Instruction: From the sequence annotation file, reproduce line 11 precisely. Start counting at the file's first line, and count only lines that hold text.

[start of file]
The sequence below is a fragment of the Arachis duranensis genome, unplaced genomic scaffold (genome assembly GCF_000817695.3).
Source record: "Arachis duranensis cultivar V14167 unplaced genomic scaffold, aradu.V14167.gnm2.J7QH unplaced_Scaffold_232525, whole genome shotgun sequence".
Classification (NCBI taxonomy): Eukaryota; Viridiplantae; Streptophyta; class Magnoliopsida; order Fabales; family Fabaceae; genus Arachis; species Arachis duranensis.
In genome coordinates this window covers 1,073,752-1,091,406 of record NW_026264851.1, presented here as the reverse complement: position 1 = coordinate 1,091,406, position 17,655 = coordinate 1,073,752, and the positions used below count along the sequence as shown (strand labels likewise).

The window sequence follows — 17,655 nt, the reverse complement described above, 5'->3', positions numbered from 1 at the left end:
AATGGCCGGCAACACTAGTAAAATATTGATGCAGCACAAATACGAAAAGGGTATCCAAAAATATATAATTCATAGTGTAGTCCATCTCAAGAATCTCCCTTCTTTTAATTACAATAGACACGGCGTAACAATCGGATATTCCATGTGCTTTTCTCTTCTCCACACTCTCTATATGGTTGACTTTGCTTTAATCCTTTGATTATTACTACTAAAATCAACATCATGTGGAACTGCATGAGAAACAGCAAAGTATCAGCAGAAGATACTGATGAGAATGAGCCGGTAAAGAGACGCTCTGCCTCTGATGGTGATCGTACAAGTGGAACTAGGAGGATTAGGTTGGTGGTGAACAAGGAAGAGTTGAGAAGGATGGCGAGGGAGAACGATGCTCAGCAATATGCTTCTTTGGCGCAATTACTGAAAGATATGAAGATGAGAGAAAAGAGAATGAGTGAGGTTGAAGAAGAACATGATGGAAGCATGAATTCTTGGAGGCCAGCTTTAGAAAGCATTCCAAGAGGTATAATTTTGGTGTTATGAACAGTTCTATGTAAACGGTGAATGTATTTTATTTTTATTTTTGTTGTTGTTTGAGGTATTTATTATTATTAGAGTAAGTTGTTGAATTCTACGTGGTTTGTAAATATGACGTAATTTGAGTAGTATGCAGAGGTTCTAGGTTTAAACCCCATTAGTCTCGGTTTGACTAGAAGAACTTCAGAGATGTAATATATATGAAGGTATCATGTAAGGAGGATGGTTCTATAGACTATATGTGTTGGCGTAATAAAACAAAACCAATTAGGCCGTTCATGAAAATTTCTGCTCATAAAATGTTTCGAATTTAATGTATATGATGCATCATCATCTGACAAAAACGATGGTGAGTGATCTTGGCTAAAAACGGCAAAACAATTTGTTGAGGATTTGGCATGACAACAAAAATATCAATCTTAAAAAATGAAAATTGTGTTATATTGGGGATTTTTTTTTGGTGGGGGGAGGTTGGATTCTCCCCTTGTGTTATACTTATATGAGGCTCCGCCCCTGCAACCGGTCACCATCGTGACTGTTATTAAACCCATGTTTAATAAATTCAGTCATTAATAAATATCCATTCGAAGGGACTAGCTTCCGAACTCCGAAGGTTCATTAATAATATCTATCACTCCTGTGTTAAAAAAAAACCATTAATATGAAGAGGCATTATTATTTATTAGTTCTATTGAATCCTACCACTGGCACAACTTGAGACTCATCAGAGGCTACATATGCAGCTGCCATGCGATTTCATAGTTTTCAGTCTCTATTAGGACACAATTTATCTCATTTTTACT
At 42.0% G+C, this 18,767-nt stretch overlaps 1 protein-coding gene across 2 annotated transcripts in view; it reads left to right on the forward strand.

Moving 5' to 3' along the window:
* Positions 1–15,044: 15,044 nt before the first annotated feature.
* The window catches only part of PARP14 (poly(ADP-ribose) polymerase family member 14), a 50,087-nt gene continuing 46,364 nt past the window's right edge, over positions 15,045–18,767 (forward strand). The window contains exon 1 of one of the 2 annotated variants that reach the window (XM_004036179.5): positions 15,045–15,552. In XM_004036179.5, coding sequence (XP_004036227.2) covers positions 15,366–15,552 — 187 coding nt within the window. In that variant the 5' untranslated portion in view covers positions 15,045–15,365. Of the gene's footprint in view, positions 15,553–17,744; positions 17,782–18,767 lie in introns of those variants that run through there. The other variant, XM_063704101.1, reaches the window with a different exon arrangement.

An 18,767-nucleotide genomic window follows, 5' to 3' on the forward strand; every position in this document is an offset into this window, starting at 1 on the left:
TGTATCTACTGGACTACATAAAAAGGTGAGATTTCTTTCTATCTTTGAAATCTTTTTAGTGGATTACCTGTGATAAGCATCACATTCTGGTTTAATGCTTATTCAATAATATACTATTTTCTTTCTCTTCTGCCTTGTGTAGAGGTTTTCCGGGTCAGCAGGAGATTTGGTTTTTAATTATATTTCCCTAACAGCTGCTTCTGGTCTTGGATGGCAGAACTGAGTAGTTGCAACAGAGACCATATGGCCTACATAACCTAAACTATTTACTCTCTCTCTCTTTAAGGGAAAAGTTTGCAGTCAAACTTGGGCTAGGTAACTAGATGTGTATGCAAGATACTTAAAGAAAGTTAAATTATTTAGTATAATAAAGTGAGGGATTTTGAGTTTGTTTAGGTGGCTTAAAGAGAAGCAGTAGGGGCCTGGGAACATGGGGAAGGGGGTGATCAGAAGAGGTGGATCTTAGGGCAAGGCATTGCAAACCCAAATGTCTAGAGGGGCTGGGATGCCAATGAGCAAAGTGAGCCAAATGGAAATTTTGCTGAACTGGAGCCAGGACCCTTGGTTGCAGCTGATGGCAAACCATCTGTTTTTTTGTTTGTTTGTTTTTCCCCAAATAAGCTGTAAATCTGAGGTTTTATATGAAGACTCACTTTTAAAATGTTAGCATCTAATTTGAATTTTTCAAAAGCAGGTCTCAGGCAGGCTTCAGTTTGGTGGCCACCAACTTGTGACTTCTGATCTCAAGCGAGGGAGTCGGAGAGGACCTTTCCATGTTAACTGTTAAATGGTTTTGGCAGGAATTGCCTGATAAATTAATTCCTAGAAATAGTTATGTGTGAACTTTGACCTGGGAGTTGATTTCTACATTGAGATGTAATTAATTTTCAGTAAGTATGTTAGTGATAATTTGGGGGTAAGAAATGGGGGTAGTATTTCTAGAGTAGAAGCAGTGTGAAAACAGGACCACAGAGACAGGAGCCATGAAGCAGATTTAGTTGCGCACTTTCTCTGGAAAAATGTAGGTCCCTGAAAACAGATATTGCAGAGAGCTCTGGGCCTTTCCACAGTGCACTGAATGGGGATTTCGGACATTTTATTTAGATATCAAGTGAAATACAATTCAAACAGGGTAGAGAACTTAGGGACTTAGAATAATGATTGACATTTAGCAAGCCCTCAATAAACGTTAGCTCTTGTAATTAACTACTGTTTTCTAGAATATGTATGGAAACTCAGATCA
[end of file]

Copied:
An 18,767-nucleotide genomic window follows, 5' to 3' on the forward strand; every position in this document is an offset into this window, starting at 1 on the left: